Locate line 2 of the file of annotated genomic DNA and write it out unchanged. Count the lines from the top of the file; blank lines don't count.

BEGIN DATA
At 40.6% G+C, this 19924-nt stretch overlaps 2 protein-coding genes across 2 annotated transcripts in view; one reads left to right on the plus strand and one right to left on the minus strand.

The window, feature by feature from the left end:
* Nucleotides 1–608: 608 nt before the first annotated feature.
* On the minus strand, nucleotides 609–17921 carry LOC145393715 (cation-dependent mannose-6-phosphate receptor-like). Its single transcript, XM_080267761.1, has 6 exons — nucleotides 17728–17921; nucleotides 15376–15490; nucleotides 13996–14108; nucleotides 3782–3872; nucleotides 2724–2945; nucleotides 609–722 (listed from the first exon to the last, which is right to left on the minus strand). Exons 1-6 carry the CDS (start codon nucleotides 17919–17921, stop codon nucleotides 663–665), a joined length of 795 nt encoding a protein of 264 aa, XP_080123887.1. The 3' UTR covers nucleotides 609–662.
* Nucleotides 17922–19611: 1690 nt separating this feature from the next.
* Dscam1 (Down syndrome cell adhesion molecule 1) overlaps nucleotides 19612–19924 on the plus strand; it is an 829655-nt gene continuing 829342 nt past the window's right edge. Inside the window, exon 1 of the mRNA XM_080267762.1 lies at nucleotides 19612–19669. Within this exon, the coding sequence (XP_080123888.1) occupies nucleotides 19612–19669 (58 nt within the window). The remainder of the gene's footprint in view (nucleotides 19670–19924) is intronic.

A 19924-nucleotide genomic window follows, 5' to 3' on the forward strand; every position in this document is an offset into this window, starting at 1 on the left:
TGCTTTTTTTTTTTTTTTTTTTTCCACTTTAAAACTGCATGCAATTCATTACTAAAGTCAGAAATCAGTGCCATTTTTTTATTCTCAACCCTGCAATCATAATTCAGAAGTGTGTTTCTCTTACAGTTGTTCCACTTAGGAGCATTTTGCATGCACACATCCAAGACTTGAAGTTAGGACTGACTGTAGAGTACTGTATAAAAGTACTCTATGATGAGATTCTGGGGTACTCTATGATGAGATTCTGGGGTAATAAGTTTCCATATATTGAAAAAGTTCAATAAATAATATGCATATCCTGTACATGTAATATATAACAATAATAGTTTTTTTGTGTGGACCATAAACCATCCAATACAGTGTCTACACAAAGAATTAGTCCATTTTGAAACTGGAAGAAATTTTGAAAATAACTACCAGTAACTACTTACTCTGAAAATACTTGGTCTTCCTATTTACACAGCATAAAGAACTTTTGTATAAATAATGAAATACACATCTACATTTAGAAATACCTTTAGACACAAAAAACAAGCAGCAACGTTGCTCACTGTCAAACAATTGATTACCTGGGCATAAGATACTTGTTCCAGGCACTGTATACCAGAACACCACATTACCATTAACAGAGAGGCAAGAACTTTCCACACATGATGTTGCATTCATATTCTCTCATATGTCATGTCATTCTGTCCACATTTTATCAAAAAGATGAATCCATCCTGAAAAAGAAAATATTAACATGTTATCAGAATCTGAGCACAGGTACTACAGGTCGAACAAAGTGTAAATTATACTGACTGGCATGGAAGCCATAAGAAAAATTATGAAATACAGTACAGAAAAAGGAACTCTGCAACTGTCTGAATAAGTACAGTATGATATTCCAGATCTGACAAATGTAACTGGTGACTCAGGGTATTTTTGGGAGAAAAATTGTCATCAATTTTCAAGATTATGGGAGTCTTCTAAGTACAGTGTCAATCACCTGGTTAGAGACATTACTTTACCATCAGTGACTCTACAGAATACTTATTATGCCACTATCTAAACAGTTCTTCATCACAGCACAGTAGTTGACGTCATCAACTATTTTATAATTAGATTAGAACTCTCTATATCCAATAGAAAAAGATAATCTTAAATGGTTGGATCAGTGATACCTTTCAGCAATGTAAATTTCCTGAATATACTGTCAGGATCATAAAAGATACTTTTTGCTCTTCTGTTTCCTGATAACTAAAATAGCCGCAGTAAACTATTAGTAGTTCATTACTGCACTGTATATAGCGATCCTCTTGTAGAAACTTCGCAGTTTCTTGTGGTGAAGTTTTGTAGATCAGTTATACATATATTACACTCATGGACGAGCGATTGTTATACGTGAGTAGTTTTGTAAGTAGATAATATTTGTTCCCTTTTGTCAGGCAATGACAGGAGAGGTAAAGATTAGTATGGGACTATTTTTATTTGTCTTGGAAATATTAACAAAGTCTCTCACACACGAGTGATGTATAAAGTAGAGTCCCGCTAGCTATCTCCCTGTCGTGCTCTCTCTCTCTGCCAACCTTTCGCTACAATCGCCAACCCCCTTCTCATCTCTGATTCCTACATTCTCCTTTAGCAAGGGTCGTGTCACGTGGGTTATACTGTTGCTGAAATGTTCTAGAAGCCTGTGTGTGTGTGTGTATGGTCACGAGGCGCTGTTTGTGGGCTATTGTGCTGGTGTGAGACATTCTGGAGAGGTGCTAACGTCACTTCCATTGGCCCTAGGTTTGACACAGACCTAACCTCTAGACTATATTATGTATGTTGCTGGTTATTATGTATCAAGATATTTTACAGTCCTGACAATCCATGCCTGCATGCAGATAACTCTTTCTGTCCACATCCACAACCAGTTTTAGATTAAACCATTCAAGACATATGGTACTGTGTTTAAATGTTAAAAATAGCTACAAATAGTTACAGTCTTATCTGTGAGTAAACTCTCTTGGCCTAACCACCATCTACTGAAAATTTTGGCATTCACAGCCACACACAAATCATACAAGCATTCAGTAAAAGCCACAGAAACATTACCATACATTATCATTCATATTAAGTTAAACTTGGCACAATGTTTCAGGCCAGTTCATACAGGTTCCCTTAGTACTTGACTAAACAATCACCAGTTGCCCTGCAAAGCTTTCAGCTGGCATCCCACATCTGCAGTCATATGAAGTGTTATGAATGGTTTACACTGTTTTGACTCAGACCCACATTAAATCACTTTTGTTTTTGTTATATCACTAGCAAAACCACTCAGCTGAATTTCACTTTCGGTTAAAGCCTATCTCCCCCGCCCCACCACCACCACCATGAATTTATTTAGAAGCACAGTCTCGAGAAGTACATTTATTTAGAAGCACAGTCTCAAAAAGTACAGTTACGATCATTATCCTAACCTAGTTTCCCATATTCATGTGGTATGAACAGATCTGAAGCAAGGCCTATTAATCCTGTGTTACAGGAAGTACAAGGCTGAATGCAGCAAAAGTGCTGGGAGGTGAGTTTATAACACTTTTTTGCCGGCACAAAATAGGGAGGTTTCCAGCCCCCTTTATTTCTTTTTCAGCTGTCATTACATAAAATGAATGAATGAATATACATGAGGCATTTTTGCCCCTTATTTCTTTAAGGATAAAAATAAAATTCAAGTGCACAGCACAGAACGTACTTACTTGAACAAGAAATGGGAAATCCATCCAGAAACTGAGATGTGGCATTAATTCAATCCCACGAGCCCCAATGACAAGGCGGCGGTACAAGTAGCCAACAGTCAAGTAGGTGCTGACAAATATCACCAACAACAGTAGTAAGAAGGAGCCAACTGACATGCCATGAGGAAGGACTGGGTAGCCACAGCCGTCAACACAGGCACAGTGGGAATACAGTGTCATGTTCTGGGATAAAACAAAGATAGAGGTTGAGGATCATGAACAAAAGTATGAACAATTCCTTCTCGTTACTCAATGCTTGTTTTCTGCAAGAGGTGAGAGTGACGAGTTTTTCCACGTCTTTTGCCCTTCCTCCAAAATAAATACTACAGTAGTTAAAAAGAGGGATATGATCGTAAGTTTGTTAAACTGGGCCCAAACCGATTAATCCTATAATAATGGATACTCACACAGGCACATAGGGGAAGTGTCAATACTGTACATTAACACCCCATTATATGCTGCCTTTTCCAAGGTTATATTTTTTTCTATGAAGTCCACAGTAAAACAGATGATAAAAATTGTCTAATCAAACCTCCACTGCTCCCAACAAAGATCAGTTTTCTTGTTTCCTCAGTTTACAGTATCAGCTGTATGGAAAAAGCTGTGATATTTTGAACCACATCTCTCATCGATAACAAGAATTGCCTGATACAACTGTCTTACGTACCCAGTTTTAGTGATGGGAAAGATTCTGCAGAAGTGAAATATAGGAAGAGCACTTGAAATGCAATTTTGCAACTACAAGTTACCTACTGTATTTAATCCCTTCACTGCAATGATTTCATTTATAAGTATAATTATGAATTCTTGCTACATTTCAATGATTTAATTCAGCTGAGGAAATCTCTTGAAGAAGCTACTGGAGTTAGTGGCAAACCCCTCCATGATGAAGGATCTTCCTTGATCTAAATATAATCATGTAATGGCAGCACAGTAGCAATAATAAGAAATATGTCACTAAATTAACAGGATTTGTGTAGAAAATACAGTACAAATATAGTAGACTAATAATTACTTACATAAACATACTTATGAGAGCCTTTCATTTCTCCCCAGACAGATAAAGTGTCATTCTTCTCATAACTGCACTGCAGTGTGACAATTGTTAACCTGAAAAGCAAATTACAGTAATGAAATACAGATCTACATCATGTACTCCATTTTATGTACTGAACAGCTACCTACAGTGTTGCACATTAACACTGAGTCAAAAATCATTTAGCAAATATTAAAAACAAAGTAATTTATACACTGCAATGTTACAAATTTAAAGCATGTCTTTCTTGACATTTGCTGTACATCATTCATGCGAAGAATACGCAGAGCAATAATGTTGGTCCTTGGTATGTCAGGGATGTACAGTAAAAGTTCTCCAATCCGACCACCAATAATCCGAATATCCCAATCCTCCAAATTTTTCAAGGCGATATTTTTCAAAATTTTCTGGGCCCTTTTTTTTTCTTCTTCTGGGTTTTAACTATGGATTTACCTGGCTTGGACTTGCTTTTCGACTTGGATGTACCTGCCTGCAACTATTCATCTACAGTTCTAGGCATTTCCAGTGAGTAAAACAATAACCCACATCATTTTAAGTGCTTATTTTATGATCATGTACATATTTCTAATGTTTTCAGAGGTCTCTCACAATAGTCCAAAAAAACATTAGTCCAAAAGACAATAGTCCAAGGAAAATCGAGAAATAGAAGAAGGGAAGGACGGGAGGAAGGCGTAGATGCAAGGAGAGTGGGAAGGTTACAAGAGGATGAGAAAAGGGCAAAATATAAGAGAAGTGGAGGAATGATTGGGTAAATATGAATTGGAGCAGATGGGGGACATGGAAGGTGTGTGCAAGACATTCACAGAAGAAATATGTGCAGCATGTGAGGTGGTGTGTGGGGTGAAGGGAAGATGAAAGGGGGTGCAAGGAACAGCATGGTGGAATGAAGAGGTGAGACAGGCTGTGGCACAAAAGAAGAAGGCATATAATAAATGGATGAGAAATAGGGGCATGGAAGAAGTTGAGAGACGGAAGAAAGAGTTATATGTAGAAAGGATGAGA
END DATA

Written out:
The window, feature by feature from the left end: